CLOSING THE GAP
Westfield Insurance podcast discusses issues and challenges that agencies face
By Christopher W. Cook
Premiering on June 18, 2018, Closing the Gap, a weekly podcast produced by Westfield Insurance, focuses on independent agents and agency owners.
“We bring forward many of the resources that we have from our work in and around the industry and share them and expert advice to help independent agencies and other small businesses grow and protect their assets,” says Chris Cline, national agency distribution leader with Westfield and the podcast’s host. “We’ve had interviews that are deep and technically oriented about insurance agency operations, and have mixed in humor, experts from other businesses, and even science and neuroscience along the way.”
The idea to create Closing the Gap, which can be heard where podcasts can be heard—sites like iTunes, Apple Podcast, Spotify, as well as on Westfield Insurance’s website—originated from Cline’s exposure to the medium.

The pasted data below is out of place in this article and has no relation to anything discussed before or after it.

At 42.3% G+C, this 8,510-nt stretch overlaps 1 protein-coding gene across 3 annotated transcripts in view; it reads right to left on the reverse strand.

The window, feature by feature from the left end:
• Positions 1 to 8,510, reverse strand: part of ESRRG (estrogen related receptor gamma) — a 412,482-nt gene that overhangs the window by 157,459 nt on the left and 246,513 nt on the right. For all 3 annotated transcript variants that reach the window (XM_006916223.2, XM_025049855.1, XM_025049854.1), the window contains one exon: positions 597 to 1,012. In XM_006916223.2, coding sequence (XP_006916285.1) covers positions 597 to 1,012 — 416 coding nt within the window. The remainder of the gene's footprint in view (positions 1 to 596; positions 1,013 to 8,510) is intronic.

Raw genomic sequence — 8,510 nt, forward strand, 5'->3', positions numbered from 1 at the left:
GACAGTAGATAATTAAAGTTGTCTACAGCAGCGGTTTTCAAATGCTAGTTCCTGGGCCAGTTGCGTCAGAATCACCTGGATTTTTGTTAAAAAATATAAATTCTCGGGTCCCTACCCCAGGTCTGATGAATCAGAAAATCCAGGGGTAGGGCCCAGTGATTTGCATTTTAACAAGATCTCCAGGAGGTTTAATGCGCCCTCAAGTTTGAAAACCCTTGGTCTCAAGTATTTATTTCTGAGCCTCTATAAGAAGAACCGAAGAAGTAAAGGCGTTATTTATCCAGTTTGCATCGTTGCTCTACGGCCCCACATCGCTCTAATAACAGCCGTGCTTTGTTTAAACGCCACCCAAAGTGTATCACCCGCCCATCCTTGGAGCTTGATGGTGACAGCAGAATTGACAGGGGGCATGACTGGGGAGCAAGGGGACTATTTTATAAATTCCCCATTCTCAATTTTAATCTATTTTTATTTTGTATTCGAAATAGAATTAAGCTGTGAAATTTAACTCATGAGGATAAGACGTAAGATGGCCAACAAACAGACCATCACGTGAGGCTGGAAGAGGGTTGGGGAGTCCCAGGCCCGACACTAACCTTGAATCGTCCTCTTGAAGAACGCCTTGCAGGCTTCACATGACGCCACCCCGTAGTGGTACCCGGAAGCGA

“I commuted an hour to work each day when I went to the office and listened to a lot of talk radio for entertainment as well as personal growth, and I started to become exposed to podcasts,” he says. “Throughout 2016 and 2017, I spent a lot of time out in the industry on behalf of our organization and was getting to meet a lot of great folks who were thinking differently about the future of our industry. Pulling all of that together, along with my own personal development, and observing our employees who were being asked to participate in industry events, it hit me how many intelligent people that there are in the industry who are sharing ideas with each other, but maybe not to a broader audience.